Now, the Anglican Church's lineage I've always treated with some disdain as one which was bolstered so Henry VIII could divorce Catherine of Aragon and marry Anne Boleyn. (Don't worry; I'm offending few when I characterize it as a church of convenience since mass British interest in religion approaches nil.) It was thus with some curiosity that I've followed how the Anglican Church has reacted to the credit crisis. Despite railing against financial chicanery during last year's meltdown, it was revealed that Anglican funds have lent out shares to short sellers:
The Church of England was facing charges of hypocrisy yesterday over its leaders’ attack on short selling and debt trading after hedge funds pointed out it uses some of the same practices when investing its own assets. Rowan Williams, the archbishop of Canterbury and head of the Anglican Church, said it was right to ban short selling, while John Sentamu, archbishop of York, called traders who cashed in on falling prices “bank robbers and asset strippers”.Not very ethical, eh? But hold on, there is worse. The Financial Times is now reporting that the Church of England is expressing concern over proposed EU directives mandating greater hedge fund accountability. (You can also see their letter.) It can certainly be said that hedge funds didn't play a major role in fomenting the crisis, but they are nonetheless overdue for better regulation, comparatively speaking:
Hedge funds pointed to the willingness of the Church commissioners to lend foreign stock from their £5.5bn ($10.2bn) of investments – an essential support for short selling – and derided the pair for not understanding shorting.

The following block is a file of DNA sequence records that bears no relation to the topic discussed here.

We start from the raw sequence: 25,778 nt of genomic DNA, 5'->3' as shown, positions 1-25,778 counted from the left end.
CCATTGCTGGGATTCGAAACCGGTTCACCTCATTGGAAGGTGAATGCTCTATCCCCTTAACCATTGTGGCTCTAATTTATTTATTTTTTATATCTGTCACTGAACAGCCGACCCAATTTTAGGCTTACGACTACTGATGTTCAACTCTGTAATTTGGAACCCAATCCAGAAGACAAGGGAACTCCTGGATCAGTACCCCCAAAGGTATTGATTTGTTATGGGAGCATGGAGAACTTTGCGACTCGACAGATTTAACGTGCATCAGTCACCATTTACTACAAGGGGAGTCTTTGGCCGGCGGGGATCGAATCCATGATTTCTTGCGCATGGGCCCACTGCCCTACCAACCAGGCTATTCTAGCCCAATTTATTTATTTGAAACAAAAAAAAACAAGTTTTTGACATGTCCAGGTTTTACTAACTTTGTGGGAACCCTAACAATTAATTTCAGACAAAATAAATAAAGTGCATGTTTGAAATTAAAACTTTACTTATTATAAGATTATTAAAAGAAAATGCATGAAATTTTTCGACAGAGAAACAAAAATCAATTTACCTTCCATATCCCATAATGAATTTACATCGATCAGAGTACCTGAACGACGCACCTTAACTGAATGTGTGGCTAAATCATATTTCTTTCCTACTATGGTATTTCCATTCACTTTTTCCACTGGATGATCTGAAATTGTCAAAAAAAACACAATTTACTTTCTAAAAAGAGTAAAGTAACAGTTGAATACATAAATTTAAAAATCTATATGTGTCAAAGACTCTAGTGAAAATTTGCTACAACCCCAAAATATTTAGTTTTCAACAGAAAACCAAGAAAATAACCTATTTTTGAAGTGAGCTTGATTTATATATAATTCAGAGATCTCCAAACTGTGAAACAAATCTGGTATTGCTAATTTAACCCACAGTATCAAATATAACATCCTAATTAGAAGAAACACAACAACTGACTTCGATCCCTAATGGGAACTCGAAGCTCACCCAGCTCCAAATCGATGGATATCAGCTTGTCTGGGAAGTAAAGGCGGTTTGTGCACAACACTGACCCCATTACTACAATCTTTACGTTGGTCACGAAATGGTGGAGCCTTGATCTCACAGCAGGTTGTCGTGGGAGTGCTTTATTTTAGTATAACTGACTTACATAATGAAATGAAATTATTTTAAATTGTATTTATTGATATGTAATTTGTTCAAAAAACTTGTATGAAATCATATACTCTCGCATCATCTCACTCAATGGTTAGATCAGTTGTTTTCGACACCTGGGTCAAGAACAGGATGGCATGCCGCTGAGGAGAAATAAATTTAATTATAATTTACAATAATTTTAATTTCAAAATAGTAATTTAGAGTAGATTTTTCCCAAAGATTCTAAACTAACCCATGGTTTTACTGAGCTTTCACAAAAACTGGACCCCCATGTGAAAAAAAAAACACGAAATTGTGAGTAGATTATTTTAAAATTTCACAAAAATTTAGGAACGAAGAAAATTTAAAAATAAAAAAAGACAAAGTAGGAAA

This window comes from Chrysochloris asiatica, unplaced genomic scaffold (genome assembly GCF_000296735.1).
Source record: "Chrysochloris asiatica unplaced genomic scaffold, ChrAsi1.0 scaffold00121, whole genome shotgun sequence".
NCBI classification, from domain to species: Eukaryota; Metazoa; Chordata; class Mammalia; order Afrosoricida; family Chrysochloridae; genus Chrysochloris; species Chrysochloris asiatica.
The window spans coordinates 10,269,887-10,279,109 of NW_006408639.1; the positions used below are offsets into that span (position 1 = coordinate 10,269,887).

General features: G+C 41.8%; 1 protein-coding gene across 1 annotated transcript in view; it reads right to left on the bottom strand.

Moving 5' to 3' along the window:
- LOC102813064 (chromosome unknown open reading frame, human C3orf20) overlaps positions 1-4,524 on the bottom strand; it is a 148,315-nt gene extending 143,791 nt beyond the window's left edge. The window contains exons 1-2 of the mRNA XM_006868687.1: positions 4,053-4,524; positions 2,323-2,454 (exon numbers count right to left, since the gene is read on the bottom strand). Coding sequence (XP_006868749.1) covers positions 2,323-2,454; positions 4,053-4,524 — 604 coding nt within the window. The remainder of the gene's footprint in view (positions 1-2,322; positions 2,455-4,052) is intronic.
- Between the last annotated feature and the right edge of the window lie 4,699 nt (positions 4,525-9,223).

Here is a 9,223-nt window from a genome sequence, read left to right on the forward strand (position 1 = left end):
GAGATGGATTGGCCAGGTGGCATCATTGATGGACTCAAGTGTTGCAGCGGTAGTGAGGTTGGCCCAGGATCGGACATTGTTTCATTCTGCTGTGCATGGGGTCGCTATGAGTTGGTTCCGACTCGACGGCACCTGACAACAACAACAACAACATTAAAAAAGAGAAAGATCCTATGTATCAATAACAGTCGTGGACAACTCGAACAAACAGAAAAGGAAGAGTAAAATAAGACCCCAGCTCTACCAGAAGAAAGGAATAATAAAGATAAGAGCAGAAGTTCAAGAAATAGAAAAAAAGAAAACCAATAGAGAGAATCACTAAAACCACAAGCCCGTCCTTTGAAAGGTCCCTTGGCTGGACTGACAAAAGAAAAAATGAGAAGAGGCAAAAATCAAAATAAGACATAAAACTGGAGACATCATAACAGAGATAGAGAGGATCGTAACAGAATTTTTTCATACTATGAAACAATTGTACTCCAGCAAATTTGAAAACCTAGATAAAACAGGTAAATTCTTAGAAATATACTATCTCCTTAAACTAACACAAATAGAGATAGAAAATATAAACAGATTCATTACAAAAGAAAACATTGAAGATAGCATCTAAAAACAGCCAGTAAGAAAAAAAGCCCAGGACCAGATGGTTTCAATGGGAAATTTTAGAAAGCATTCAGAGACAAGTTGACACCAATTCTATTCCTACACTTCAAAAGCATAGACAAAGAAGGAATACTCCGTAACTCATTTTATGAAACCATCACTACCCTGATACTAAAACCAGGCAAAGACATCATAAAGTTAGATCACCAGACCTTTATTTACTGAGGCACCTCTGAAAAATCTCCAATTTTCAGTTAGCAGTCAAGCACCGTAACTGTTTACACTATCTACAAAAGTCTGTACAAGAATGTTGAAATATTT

“They are trying to shoot the messenger and ... deflecting attention away from the dramatic incompetence of bank executives,” said Hugh Hendry of Eclectica Asset Management, a London hedge fund. “Short selling is the pursuit of truth.” Andreas Whittam-Smith, who as First Church Estates Commissioner oversees the Church’s assets, said the commisioners yesterday referred the practice of stock lending back to their ethical advisory group, which had previously approved it.
In a letter to the House of Lord’s EU select committee, the church commissioners – the custodians of its ancient wealth – raised “serious concerns” about plans from the European Union to regulate hedge funds...“We are concerned that the directive as currently drafted will significantly restrict our ability to generate funds to pursue our charitable missions and thus reduce our impact for public good,” said the letter...Everyone's a dyspeptic Euroskeptic. So much for the bank robbers and asset strippers bit. The gist of their argument is that doing God's works requires maximizing returns on portfolio investments. It is then implied that EU-style overregulation may force the institution to invest elsewhere in a race-to-the-bottom fashion. Do I see some inconsistency here? The FT makes an interesting allusion to the story of Jesus and the money changers in the synoptic Gospels that seems to place these erstwhile people of the book in a bad light. Ah well, maybe more of them should follow the lead of EuroBlair. Heaven knows, Benedict XVI certainly displays a high level of sophistication in discussing global concerns. And some people wonder why the Anglican Church is in decline -
“Maximising the returns on our investment portfolios is an essential part of delivering our foundations’ missions, for the benefit of society,” said the letter. “The draft directive, while well-intentioned, threatens this goal.”
The foundations singled out three areas of concern: proposals to limit EU investors to investing in EU-domiciled funds, requirements for funds to use EU-registered depository banks, and limits on funds’ use of leverage. Instead of “imposing restrictions” which would “reduce our freedom”, said the foundations, the EU should concentrate on enforcing transparency, in order to enable investors to “make a judgment”.
My house will be called a house of prayer for all nations
But you have made it a den of thieves